Analytical Chemistry Notes | Oxbridge Notes the United Kindgom
IB Notes > University Of Cambridge IB Notes > IB Chemistry HL Notes

Analytical Chemistry Notes

This is a sample of our 11 page long Analytical Chemistry notes, which we sell as part of the IB Chemistry HL Notes collection, a Grade 7 package written at University Of Cambridge in 2012 that contains 57 pages of notes across 8 different documents.

Analytical Chemistry Revision

The following is a plain text extract of the PDF sample above, taken from our IB Chemistry HL Notes. This text version has had its formatting removed so pay attention to its contents alone rather than its presentation. The version you download will have its original formatting intact and so will be much prettier to look at.


Option A: Modern analytical chemistry A1: Analytical techniques A.1.1 State the reasons for using analytical techniques.
- determination of purity
- structure determination
- composition analysis

- separation of mixtures
- identification of substances
- determination of concentration of substance

A.1.2 State that the structure of a compound can be determined by using information from a variety of analytical techniques singularly or in combination.
- combination of analytical techniques used to determine unambiguously the exact structural formula Technique



- presence of organic functional groups
- strength of bonds


- structure & relative atomic masses
- isotropic composition of an element


determine molecular structure (isotopes)


concentration of metal ions in a sample


test for metal ions

A2: Principles of spectroscopy A.2.1 Describe the electromagnetic spectrum. Microwaves!

Radio waves!

Infrared Radiation!

Visible Light!

Ultraviolet Radiation!

X-rays ! Gamma Rays

• Wavelength, λ in units of distance is the distance between successive peaks on the wave.

• Frequency, ƒ in units of Hertz is the number of peaks that pass a fixed point every second.

• All electromagnetic spectrum travel at the same speed in a vacuum (c = 3.00 x 108 m s-1) Velocity of light = frequency x wavelength c = λƒ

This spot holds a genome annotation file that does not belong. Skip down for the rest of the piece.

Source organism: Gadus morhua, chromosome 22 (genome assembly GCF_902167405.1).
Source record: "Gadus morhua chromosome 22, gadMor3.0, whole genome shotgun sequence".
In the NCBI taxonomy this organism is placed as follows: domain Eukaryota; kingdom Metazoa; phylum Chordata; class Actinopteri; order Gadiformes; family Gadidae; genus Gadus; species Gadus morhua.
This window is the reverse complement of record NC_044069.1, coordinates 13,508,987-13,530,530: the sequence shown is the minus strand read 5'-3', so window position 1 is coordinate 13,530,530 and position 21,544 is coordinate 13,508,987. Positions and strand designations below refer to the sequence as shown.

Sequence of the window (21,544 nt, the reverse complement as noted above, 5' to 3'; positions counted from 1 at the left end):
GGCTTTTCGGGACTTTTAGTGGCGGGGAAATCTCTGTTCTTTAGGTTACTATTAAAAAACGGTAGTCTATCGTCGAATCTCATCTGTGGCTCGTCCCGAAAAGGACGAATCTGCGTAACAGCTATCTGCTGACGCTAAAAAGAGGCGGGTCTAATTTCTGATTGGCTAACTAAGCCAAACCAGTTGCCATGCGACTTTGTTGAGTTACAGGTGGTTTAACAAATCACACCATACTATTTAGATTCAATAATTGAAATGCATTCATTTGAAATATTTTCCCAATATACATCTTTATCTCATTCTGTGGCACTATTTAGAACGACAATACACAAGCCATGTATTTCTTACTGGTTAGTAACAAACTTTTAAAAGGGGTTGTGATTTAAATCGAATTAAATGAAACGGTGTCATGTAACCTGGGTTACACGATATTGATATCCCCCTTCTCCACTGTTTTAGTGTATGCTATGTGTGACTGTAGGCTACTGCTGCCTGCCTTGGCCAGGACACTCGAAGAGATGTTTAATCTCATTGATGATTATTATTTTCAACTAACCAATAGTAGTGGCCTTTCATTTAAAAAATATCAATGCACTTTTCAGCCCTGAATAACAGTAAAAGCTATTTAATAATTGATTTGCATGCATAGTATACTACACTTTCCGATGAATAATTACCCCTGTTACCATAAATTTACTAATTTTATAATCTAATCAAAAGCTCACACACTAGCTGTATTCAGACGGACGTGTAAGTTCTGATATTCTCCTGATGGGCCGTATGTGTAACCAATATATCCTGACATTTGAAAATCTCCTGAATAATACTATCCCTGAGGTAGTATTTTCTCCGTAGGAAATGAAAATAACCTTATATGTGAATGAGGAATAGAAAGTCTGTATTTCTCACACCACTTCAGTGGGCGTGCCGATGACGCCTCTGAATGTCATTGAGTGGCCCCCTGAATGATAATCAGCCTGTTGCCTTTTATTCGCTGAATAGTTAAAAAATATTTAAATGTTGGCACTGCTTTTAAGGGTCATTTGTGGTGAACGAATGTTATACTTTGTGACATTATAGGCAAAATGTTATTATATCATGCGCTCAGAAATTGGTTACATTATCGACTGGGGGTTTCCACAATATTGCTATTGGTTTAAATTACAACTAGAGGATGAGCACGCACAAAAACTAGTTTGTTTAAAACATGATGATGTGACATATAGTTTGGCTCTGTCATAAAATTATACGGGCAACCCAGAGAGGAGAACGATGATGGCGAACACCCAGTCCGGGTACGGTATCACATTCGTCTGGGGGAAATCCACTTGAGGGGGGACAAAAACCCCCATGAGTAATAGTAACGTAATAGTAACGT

A.2.2 Distinguish between absorption and emission spectra and how each is produced.
- absorption spectroscopy: continuous spectrum with missing regions corresponding to energies absorbed
- energy is required to move/excite electrons from ground state to excited state
- emission spectroscopy: regions corresponding to energies omitted
- radiation emitted by electrons from excited state (higher energy) → ground state (lower energy level)

A.2.3 Describe the atomic and molecular processes in which absorption of energy takes place.
- the greater the energy difference between the levels, the higher the frequency of the light absorbed
- most energetic absorptions = atomic electronic transitions which involve bond breaking + ionization

A3: Infrared (IR) spectroscopy A.3.1 Describe the operating principles of a double-beam IR spectrometer.

S infrared source: produces light M monochromator: produces a single frequency/wavelength A beam splitter: directs half of the radiation through the sample & the other half to the reference D detector: coverts radiation to an electronic signal; compares the intensities of the sample and reference beams; determines the absorption at particular frequencies Why use a reference?
* prevents fluctuations in the output of the source affecting the data
* cancels the effects of the solvent (reference = pure form of the solvent the sample is in)

****************************End Of Sample*****************************

Buy the full version of these notes or essay plans and more in our IB Chemistry HL Notes.